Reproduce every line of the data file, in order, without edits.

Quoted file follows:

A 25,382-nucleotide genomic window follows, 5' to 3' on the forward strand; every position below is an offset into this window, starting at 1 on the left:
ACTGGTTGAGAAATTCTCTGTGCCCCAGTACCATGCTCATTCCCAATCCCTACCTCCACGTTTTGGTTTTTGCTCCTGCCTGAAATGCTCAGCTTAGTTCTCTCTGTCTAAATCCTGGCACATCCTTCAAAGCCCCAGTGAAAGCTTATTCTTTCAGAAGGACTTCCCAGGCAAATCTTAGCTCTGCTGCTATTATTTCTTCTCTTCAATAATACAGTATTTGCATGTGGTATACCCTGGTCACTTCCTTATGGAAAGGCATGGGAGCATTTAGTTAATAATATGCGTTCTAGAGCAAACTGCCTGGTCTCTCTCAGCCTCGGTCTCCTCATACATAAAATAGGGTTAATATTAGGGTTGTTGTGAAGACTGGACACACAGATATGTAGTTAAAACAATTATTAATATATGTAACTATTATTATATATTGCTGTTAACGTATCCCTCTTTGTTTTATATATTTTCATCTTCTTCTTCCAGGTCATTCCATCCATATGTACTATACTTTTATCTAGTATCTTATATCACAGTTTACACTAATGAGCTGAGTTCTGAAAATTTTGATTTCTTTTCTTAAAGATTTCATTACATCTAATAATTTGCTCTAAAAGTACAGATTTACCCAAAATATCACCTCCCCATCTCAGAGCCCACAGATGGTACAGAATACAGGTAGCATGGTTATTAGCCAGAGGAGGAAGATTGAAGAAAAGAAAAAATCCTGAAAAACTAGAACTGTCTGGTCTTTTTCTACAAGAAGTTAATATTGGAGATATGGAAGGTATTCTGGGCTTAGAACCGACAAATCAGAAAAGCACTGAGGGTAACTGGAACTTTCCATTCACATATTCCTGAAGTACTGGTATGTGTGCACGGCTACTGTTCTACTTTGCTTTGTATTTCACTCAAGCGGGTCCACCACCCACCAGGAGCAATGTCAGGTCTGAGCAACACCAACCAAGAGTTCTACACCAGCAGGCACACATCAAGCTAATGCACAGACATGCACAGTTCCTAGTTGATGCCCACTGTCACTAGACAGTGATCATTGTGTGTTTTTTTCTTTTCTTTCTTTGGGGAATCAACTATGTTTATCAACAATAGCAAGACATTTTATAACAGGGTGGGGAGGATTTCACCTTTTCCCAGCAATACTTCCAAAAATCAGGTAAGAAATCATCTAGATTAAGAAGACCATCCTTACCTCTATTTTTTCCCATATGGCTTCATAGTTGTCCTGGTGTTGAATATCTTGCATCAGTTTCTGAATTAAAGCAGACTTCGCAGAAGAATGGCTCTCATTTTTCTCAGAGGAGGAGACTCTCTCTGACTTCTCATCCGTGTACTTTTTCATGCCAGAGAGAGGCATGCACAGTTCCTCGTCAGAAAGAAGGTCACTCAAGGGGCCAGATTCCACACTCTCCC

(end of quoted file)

A 25,382-nucleotide genomic window follows, 5' to 3' on the forward strand; every position below is an offset into this window, starting at 1 on the left:
ACTGGTTGAGAAATTCTCTGTGCCCCAGTACCATGCTCATTCCCAATCCCTACCTCCACGTTTTGGTTTTTGCTCCTGCCTGAAATGCTCAGCTTAGTTCTCTCTGTCTAAATCCTGGCACATCCTTCAAAGCCCCAGTGAAAGCTTATTCTTTCAGAAGGACTTCCCAGGCAAATCTTAGCTCTGCTGCTATTATTTCTTCTCTTCAATAATACAGTATTTGCATGTGGTATACCCTGGTCACTTCCTTATGGAAAGGCATGGGAGCATTTAGTTAATAATATGCGTTCTAGAGCAAACTGCCTGGTCTCTCTCAGCCTCGGTCTCCTCATACATAAAATAGGGTTAATATTAGGGTTGTTGTGAAGACTGGACACACAGATATGTAGTTAAAACAATTATTAATATATGTAACTATTATTATATATTGCTGTTAACGTATCCCTCTTTGTTTTATATATTTTCATCTTCTTCTTCCAGGTCATTCCATCCATATGTACTATACTTTTATCTAGTATCTTATATCACAGTTTACACTAATGAGCTGAGTTCTGAAAATTTTGATTTCTTTTCTTAAAGATTTCATTACATCTAATAATTTGCTCTAAAAGTACAGATTTACCCAAAATATCACCTCCCCATCTCAGAGCCCACAGATGGTACAGAATACAGGTAGCATGGTTATTAGCCAGAGGAGGAAGATTGAAGAAAAGAAAAAATCCTGAAAAACTAGAACTGTCTGGTCTTTTTCTACAAGAAGTTAATATTGGAGATATGGAAGGTATTCTGGGCTTAGAACCGACAAATCAGAAAAGCACTGAGGGTAACTGGAACTTTCCATTCACATATTCCTGAAGTACTGGTATGTGTGCACGGCTACTGTTCTACTTTGCTTTGTATTTCACTCAAGCGGGTCCACCACCCACCAGGAGCAATGTCAGGTCTGAGCAACACCAACCAAGAGTTCTACACCAGCAGGCACACATCAAGCTAATGCACAGACATGCACAGTTCCTAGTTGATGCCCACTGTCACTAGACAGTGATCATTGTGTGTTTTTTTCTTTTCTTTCTTTGGGGAATCAACTATGTTTATCAACAATAGCAAGACATTTTATAACAGGGTGGGGAGGATTTCACCTTTTCCCAGCAATACTTCCAAAAATCAGGTAAGAAATCATCTAGATTAAGAAGACCATCCTTACCTCTATTTTTTCCCATATGGCTTCATAGTTGTCCTGGTGTTGAATATCTTGCATCAGTTTCTGAATTAAAGCAGACTTCGCAGAAGAATGGCTCTCATTTTTCTCAGAGGAGGAGACTCTCTCTGACTTCTCATCCGTGTACTTTTTCATGCCAGAGAGAGGCATGCACAGTTCCTCGTCAGAAAGAAGGTCACTCAAGGGGCCAGATTCCACACTCTCCC